Euro to US Dollar Exchange Rate Reaches Fresh 3-Year High

US Treasury Welcomes USD Weakness Causing Euro to US Dollar Exchange Rate Gains

Due to the broad bearishness of US Dollar trade in recent sessions, the Euro to US Dollar (EUR/USD) exchange rate has continued to climb, hitting a new three-year-high on Thursday morning before slipping back.

EUR/USD opened this week at the interbank level of 1.22 and has since climbed to above 1.24. This means EUR/USD is currently trending near its best levels since December 2014.

The latest bout of US Dollar (USD) weakness has come as a result of comments made by US Treasury Secretary Stephen Mnuchin, at the World Economic Forum (WEF) in Davos this week.

Following recent US Dollar weakness on the back of the White House’s rumoured plans to ramp up protectionist trade policies, investors were shocked to hear that Mnuchin was welcoming the recent US Dollar losses.

According to Sireen Harajli, foreign exchange strategist at Mizuho:

‘It’s quite significant given that this is the first time

Euro (EUR) Exchange Rate Advances Supported by Markit’s PMI Projections

Despite a raft of recent positive Eurozone data, Euro (EUR) gains against the US Dollar have been limited by European Central Bank (ECB) uncertainty.

Wednesday saw the publication of Markit’s January PMI projections for major Eurozone members and the Eurozone as a whole.

Manufacturing in France, Germany and the overall bloc is now projected to have done slightly worse than economists expected in January. On the other hand, manufacturing is still projected to come in at an impressive 61.2 in Germany and 59.6 in the Eurozone as a whole.

The bloc’s service sector also looks to be on track to outperform expectations, coming in at 57 in Germany and 57.6 for the Eurozone.

Overall, January’s Eurozone composite PMI is now projected to rise from 58.1 to 58.6, which would beat expectations of slipping to 57.9. The report indicated that Eurozone economic growth was continuing to strengthen at the start of 2018.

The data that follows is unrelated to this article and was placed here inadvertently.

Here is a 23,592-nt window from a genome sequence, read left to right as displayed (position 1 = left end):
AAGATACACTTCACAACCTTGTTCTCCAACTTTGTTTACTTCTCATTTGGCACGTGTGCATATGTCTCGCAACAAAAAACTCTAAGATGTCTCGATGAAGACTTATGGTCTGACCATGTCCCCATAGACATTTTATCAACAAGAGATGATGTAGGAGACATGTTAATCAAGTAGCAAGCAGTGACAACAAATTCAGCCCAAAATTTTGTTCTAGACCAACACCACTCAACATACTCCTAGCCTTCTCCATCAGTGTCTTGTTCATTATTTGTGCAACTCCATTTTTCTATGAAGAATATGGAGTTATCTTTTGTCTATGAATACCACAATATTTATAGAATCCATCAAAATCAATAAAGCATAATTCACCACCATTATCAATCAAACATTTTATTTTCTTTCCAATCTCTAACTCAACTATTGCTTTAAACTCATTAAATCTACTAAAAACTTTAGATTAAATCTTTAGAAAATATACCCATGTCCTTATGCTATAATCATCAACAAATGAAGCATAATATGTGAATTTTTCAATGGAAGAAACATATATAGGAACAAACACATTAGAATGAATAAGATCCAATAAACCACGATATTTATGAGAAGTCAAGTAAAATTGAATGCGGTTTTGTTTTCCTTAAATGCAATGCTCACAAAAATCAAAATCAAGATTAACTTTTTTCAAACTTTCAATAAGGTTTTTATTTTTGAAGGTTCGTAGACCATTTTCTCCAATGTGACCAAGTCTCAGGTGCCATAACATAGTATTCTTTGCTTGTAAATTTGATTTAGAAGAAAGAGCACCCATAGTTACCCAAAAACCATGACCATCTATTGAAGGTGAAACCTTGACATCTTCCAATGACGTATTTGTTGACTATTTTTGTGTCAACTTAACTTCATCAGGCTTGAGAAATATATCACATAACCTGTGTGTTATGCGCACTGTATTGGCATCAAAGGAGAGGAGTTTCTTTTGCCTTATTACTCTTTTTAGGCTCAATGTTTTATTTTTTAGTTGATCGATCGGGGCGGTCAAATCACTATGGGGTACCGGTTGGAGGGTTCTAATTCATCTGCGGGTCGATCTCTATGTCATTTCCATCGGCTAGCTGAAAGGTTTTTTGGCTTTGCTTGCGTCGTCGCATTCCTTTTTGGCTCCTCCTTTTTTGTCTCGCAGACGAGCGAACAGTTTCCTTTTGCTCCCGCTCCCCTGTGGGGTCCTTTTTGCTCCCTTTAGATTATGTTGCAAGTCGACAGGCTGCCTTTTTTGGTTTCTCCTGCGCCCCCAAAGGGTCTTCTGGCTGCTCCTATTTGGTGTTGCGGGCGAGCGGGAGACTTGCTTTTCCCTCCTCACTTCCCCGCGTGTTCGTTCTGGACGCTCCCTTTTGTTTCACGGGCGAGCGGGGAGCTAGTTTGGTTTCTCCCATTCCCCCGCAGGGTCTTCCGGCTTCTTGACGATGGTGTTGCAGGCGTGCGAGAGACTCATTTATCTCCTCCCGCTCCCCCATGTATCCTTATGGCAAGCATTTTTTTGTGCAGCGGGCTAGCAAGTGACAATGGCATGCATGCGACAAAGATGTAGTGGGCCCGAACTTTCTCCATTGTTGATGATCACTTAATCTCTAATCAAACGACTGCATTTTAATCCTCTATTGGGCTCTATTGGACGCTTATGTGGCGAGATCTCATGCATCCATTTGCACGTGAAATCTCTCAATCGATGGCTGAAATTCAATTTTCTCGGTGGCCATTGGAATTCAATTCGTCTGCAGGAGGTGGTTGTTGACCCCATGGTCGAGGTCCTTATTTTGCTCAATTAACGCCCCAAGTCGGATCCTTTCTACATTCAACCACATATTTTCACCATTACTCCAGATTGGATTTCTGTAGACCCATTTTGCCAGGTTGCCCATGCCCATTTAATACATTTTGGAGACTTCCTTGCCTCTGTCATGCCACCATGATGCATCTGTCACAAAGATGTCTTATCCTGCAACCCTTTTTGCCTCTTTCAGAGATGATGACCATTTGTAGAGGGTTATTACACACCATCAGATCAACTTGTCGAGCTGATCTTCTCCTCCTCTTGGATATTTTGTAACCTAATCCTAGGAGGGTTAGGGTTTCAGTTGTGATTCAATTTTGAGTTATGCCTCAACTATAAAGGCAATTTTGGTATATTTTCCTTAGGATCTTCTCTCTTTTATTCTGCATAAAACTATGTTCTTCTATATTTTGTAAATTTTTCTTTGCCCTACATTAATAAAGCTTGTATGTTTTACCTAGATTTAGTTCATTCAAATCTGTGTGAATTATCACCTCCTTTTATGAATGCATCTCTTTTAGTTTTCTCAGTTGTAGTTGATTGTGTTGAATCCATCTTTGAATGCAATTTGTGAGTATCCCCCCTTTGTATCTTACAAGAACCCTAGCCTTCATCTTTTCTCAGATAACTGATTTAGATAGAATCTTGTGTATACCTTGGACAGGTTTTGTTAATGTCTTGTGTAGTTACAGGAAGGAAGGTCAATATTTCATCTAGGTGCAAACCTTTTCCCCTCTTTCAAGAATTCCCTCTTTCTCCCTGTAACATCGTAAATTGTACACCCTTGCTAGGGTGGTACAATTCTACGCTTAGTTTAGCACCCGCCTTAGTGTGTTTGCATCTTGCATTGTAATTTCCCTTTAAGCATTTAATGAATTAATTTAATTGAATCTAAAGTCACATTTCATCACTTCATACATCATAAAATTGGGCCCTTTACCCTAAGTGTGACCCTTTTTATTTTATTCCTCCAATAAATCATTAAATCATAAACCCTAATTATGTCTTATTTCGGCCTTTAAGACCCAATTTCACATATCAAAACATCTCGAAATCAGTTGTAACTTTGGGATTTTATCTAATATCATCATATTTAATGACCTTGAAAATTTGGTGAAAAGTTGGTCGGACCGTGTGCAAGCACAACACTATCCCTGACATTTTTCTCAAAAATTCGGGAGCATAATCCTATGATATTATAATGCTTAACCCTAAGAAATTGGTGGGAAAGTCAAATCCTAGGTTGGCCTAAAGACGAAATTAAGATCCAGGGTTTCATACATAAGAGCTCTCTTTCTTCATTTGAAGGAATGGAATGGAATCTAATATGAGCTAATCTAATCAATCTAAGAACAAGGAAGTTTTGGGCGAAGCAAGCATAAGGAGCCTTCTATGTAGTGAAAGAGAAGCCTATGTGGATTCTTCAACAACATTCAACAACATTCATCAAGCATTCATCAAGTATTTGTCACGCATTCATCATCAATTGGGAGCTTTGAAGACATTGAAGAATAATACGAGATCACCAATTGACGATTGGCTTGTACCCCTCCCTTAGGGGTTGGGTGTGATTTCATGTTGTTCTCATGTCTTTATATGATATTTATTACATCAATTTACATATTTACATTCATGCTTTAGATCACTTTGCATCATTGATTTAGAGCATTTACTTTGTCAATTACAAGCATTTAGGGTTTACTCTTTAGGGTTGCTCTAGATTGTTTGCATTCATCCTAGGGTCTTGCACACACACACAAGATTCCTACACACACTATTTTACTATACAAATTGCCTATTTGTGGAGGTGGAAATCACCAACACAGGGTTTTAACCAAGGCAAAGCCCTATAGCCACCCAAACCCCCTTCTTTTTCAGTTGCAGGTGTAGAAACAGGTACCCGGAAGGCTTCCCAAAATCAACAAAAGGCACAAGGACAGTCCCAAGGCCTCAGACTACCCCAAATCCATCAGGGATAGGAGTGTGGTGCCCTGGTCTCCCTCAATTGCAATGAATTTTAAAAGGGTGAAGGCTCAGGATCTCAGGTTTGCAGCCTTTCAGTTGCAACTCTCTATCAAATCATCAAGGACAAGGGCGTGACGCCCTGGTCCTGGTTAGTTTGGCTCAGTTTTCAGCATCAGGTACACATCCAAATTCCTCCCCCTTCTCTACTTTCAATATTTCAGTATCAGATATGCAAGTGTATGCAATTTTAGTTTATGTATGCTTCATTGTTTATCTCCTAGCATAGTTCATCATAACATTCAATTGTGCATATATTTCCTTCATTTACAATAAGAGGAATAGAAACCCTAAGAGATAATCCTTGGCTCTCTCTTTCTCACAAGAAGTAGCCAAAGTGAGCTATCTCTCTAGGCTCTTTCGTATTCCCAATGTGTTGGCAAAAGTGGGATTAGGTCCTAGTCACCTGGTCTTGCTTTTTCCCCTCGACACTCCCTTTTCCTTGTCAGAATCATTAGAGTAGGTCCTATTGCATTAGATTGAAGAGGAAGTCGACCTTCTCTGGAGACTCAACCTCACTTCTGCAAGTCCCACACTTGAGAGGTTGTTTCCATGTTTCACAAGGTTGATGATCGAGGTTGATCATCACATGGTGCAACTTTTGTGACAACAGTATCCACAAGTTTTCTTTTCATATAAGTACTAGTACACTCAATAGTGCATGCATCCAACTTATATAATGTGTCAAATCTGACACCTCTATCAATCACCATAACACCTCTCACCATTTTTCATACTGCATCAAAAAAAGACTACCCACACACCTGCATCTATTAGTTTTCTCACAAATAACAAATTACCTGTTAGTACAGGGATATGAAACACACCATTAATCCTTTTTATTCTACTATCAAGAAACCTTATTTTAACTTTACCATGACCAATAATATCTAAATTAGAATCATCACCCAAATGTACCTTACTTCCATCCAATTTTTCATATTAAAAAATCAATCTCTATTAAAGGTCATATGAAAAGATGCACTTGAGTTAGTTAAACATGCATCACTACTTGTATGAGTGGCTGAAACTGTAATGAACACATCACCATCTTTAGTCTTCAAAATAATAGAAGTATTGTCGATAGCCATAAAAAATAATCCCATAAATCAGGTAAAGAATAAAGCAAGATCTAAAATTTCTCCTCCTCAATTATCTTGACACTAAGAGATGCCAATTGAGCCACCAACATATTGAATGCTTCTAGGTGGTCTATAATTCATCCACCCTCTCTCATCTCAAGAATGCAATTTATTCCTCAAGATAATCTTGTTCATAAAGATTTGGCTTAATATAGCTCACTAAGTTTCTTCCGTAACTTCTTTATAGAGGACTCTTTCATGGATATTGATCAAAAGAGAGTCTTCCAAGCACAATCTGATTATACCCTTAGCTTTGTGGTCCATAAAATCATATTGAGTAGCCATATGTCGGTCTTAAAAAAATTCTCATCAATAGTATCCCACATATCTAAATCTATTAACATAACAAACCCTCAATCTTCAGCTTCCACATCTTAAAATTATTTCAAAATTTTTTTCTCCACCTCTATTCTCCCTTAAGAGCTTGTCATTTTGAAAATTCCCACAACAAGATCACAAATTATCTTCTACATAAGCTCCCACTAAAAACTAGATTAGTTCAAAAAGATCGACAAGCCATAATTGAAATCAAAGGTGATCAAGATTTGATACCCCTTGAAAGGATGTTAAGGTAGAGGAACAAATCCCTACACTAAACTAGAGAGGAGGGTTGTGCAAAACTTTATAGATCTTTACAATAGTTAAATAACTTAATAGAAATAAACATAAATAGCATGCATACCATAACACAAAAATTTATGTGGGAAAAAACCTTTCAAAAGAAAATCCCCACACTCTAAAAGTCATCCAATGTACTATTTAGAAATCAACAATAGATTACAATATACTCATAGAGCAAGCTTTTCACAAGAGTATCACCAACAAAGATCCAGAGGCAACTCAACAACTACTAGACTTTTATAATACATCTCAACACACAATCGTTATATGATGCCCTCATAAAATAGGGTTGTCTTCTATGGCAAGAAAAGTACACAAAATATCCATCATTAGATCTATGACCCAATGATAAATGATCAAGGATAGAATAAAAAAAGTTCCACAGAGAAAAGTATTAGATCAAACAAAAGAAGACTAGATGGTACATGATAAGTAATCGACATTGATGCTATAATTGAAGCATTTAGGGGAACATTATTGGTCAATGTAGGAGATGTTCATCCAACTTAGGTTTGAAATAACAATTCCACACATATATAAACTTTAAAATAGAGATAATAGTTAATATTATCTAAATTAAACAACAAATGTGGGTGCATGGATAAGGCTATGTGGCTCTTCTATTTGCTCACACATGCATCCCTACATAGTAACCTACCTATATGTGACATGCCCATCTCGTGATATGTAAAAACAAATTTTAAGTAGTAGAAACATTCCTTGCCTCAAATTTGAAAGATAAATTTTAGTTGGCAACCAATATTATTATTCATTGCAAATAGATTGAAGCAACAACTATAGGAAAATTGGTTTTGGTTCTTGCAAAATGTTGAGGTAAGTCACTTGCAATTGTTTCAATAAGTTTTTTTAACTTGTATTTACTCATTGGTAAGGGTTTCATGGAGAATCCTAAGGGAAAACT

US Dollar (USD) Exchange Rates Fall on Mixed Data

While Markit’s US manufacturing PMI projections beat expectations of 55 on Wednesday, rising from 55.1 to 55.5, the day’s other data was underwhelming and didn’t give investors much reason to buy the US Dollar.

Markit’s services projection for January slipped from 53.7 to 53.3, rather than rising to 54 as had been expected.

US existing homes sales were disappointing, coming in with at even lower than the forecast at -3.6% month-on-month and an overall figure of 5.57m.

On top of this mixed US data, investors are hesitant to buy the US Dollar while the Federal Reserve’s 2018 monetary policy outlook remains uncertain.

Euro to US Dollar (EUR/USD) Forecast: ECB News and US Growth to Drive Movement

Euro to US Dollar (EUR/USD) investors will be spending much of Thursday and Friday’s sessions reacting to the perceived tone of the European Central Bank’s (ECB) January policy decision.

If the bank’s tone is perceived as hinting it will take a more hawkish tone in the coming months, the Euro could continue its climb against the US Dollar.

Besides the ECB news however, EUR/USD is likely to be driven by US news and the strength of the US Dollar.

Will the US Dollar’s recent bearish run continue? It is likely USD will see further weakness before the end of the week if Friday’s key US Gross Domestic Product (GDP) results fall short of expectations.

US growth is expected to have slowed slightly from 3.2% to 3% quarter-on-quarter, but if the projection comes in lower than expected investors may continue to sell the US Dollar.

On the other hand, if the US growth projection beats expectations it’s possible the US Dollar could rebound slightly from its recent lows, leading to a rise in Fed rate hike bets.

Josh Ferry Woodard

After leaving university in 2011 Josh briefly worked as a currency analyst in the South West of Cornwall. Josh continued monitoring the currency markets and publishing exchange rate analysis after moving to London in 2012, with a particular focus on the impact of economic and political stimuli on forex. Josh was a regular contributor to The Telegraph’s weekly currency feature for several years.

Contact Josh Ferry Woodard